search catalogue

Nuer, a West Nilotic language of South Sudan and Ethiopia


Language Nuer (ISO639-3:nus)
Depositor Tatiana Reid
Affiliation University of Surrey; University of Edinburgh
Location Kenya, South Sudan
Collection ID 0242
Grant ID AH/G0134701/1, AH/L011824/1, Minor Grant 2010
Funding Body AHRC, British Institute in Eastern Africa, ELDP
Collection Status Collection online
Landing Page Handle


Summary of the collection

The Nuer collection presents data recorded between 2015-2019 with speakers of Lou Nuer – a dialect that belongs to the Eastern Nuer dialect chain. It is spoken around the Akobo town in South Sudan.

The collection investigates phonetics, phonology and morphology of Nuer verbs. This is achieved through systematic elicitation of inflectional and derivational paradigms, and through elicitation of target words in various prosodic contests designed to assist with the study of tone and vowel length.

The data was collected by linguist Tatiana Reid for her PhD project conducted at Surrey Morphology Group, University of Surrey. Because at the time of the data collection South Sudan was deemed unfit for travel, the data was collected with members of Nuer diaspora abroad. Majority of the data was collected in Kenya with members of the Lou Nuer community in Greater Nairobi. Some data was collected in London with a Lou Nuer speaker.


Group represented

All Nuer dialects can be separated into two varieties – Eastern and Western. Western Nuer variety is spoken around the city of Bentiu and is often referred to as Bentiu Nuer. Bentiu is also a collective name for the seven sections that speak the Western Nuer variety: Bul, Lek, Jegai, Adok, Nyong, Ador and Jikany. Eastern Nuer is the variety spoken in the rest of the Nuer territory in South Sudan and across the border in Ethiopia. We can distinguish the Gawaar dialect spoken by the Gawaar section, the Lou dialect spoken by the Lou section and the Nasir dialect spoken by the Jikany of South Sudan. The Ethiopian Jikany are said to speak an Eastern variety close to the Nasir dialect and there are further differences between the speakers that belong to the Gajök and Gajak subsections of the Ethiopian Jikany. The speakers of Gawaar, classed as Eastern Nuer, self-report dialect differences with both the Western and the Eastern Nuer and refer to their dialect as the Central variety. The Nasir speakers say that they originate from the Western Jikany (the speakers of the Western Nuer variety) who are also known as Jikany Cieng (lit. homeland Jikany). The Nuer note that the settlements of the Nasir Nuer are relatively recent. There is an opinion to the effect that the Nasir dialect is more similar to the Western variety than to the other Eastern dialects because of its common origin with the Western Nuer sections. The Nasir dialect has been used as a reference in the course of Bible translation, and it forms the basis of the Nuer orthography. This collection was recorded with speakers of the Lou dialect of Nuer (also known as Akobo Nuer, after the name of the main town inhabited by the speakers). Lou Nuer belongs to the Eastern Nuer variety. Lou is the name that the people use to refer to themselves and this is how they are known by other Nuer sections. The spelling of the word ‘Lou’ is the orthographic convention that the Nuer use themselves. The word ‘Lou’ is pronounced as [lɑu].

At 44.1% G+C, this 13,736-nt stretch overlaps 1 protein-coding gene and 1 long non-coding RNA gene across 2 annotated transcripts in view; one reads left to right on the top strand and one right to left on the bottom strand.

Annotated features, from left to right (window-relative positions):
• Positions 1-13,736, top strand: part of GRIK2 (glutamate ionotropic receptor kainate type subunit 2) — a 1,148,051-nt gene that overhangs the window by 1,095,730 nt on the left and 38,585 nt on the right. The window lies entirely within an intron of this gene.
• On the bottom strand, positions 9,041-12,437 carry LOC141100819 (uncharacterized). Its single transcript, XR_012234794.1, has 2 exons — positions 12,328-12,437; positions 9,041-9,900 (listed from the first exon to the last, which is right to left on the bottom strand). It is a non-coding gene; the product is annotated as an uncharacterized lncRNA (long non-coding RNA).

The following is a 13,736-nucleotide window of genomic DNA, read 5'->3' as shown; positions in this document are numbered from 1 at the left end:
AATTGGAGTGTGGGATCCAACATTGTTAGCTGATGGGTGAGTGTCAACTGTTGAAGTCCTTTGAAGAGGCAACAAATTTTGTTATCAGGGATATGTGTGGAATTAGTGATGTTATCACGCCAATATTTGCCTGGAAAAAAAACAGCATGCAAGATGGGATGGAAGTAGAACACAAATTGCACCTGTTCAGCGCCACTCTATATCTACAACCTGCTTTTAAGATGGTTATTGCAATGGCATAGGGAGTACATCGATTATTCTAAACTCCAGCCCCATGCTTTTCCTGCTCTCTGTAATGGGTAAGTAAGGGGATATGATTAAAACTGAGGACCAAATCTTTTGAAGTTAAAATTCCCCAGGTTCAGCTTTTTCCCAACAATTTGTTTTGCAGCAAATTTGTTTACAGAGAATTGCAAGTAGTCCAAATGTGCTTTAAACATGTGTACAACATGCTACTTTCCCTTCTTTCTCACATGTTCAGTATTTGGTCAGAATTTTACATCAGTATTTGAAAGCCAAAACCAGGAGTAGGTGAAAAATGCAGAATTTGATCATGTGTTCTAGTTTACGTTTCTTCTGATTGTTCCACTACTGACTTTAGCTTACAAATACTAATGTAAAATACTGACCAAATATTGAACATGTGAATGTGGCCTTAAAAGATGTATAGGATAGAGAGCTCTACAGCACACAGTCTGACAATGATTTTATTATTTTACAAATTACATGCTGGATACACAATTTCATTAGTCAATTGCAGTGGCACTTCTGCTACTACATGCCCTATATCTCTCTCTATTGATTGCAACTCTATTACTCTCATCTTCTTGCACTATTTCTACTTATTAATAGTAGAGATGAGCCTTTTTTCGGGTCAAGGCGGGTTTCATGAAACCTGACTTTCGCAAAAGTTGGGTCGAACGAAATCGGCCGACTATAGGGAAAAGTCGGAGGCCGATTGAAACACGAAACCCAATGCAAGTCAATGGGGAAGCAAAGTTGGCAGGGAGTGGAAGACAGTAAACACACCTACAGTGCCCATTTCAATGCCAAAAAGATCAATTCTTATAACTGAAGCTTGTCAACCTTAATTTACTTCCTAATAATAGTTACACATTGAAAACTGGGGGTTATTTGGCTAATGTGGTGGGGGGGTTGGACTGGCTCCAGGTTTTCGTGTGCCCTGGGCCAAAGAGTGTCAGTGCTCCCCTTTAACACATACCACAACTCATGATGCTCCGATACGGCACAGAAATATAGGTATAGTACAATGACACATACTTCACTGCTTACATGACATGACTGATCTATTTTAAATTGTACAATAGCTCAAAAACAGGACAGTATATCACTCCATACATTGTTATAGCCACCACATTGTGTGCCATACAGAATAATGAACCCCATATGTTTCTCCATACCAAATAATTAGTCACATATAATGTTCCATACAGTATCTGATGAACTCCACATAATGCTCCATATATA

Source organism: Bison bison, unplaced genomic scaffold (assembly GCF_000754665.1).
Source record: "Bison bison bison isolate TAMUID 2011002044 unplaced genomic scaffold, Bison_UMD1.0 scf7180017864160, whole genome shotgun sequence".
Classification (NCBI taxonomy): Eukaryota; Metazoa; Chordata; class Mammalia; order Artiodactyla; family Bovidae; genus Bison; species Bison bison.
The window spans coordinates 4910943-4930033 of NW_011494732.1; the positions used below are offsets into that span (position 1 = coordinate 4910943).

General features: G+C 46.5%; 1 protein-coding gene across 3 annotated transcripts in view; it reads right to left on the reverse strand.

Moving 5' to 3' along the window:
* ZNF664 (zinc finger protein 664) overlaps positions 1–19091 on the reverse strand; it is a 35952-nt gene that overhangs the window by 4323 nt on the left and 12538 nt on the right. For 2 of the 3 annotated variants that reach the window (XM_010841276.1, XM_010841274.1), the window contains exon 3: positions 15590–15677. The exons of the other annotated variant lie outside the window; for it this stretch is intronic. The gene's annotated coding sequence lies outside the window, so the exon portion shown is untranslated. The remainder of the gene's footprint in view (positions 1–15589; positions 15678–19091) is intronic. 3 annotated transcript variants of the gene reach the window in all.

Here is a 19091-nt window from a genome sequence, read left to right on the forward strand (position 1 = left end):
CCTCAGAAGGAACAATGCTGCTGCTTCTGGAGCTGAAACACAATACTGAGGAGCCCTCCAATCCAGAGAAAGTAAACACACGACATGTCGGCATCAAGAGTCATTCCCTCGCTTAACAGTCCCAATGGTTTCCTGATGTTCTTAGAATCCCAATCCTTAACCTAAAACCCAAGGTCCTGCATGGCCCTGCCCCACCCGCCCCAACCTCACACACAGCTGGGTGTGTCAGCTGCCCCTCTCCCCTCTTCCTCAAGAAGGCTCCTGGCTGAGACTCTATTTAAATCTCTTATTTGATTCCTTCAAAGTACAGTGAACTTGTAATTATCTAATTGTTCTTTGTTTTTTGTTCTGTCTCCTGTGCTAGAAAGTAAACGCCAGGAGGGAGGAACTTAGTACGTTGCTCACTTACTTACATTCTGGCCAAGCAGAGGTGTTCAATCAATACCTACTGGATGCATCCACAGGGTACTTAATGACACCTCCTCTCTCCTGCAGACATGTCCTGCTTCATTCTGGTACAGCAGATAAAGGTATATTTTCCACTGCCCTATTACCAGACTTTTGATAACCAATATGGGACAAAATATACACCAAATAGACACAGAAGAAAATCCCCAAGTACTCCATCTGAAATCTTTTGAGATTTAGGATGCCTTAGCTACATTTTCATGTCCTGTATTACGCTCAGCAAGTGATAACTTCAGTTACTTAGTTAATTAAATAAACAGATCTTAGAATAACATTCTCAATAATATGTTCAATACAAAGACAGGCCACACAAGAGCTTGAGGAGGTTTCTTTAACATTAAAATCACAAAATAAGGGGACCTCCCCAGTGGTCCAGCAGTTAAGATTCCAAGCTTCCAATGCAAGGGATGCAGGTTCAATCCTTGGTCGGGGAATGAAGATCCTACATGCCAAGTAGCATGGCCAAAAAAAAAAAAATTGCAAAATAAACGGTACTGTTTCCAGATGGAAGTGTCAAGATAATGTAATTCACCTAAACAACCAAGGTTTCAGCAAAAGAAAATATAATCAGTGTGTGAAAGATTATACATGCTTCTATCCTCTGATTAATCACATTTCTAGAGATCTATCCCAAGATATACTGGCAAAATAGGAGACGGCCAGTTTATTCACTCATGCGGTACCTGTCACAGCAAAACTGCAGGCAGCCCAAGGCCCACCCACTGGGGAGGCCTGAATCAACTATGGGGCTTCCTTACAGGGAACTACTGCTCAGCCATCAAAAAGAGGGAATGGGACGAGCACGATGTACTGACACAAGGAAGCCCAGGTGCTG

Language information

Nuer is a West Nilotic language of the Dinka-Nuer subgroup. It is spoken in South Sudan and Ethiopia by over 900,000 speakers. Due to the political unrest in South Sudan, Nuer diaspora can be found outside of the native territories, most notably in other East African countries, in the U.S.A. and in Australia. Nuer has a number of dialects that can be conventionally separated into two mutually intelligible varieties – Eastern Nuer and Western Nuer. Western Nuer is spoken around the town of Bentiu in South Sudan and Eastern Nuer is spoken elsewhere. There are various differences between the two varieties, including those pertaining to the phonology, morphophonology and the lexicon.